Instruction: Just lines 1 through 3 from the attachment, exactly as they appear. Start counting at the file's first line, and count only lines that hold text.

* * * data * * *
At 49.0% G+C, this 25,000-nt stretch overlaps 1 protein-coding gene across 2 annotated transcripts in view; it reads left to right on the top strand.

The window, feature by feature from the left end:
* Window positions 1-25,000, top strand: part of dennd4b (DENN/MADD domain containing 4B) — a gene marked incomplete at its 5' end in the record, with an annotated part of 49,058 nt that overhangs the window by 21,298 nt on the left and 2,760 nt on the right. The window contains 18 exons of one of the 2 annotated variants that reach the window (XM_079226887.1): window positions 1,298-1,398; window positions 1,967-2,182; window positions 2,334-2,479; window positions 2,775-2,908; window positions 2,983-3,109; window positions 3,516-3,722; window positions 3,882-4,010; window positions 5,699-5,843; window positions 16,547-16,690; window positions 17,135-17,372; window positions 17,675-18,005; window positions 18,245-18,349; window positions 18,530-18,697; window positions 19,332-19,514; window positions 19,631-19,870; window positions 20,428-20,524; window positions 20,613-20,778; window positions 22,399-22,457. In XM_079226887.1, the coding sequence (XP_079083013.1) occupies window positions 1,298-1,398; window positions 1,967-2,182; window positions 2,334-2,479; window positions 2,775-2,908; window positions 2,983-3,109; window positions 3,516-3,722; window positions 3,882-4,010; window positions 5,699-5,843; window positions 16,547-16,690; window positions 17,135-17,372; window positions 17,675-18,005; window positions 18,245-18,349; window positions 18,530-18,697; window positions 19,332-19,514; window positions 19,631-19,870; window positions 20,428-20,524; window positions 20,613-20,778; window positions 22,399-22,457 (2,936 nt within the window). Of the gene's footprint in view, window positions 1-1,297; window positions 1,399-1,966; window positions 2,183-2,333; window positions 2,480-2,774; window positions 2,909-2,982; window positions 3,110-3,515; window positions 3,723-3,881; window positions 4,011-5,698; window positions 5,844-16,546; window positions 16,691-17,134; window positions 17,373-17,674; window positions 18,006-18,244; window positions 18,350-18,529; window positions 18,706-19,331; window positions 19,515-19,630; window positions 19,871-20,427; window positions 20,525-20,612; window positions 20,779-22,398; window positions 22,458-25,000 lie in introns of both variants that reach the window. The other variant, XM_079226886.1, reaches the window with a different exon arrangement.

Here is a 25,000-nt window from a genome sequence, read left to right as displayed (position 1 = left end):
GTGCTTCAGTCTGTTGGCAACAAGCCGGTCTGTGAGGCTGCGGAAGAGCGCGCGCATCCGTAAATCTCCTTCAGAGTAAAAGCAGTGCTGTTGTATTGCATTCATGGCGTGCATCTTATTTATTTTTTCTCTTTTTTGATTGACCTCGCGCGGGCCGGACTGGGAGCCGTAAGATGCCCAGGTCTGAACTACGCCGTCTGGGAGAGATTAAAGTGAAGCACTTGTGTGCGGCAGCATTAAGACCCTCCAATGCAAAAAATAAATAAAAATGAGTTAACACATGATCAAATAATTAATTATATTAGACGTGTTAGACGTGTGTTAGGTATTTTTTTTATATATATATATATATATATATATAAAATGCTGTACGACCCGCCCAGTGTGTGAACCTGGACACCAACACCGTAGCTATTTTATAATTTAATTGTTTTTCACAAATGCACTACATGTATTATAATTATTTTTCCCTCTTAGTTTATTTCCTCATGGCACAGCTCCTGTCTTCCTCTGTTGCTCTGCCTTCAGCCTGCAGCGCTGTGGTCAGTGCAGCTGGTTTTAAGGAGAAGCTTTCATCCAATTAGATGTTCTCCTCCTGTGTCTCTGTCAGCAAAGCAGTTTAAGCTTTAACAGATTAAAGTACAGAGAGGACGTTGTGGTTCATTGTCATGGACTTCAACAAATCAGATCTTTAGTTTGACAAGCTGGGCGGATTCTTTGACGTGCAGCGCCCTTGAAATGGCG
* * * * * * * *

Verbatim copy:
At 49.0% G+C, this 25,000-nt stretch overlaps 1 protein-coding gene across 2 annotated transcripts in view; it reads left to right on the top strand.

The window, feature by feature from the left end:
* Window positions 1-25,000, top strand: part of dennd4b (DENN/MADD domain containing 4B) — a gene marked incomplete at its 5' end in the record, with an annotated part of 49,058 nt that overhangs the window by 21,298 nt on the left and 2,760 nt on the right. The window contains 18 exons of one of the 2 annotated variants that reach the window (XM_079226887.1): window positions 1,298-1,398; window positions 1,967-2,182; window positions 2,334-2,479; window positions 2,775-2,908; window positions 2,983-3,109; window positions 3,516-3,722; window positions 3,882-4,010; window positions 5,699-5,843; window positions 16,547-16,690; window positions 17,135-17,372; window positions 17,675-18,005; window positions 18,245-18,349; window positions 18,530-18,697; window positions 19,332-19,514; window positions 19,631-19,870; window positions 20,428-20,524; window positions 20,613-20,778; window positions 22,399-22,457. In XM_079226887.1, the coding sequence (XP_079083013.1) occupies window positions 1,298-1,398; window positions 1,967-2,182; window positions 2,334-2,479; window positions 2,775-2,908; window positions 2,983-3,109; window positions 3,516-3,722; window positions 3,882-4,010; window positions 5,699-5,843; window positions 16,547-16,690; window positions 17,135-17,372; window positions 17,675-18,005; window positions 18,245-18,349; window positions 18,530-18,697; window positions 19,332-19,514; window positions 19,631-19,870; window positions 20,428-20,524; window positions 20,613-20,778; window positions 22,399-22,457 (2,936 nt within the window). Of the gene's footprint in view, window positions 1-1,297; window positions 1,399-1,966; window positions 2,183-2,333; window positions 2,480-2,774; window positions 2,909-2,982; window positions 3,110-3,515; window positions 3,723-3,881; window positions 4,011-5,698; window positions 5,844-16,546; window positions 16,691-17,134; window positions 17,373-17,674; window positions 18,006-18,244; window positions 18,350-18,529; window positions 18,706-19,331; window positions 19,515-19,630; window positions 19,871-20,427; window positions 20,525-20,612; window positions 20,779-22,398; window positions 22,458-25,000 lie in introns of both variants that reach the window. The other variant, XM_079226886.1, reaches the window with a different exon arrangement.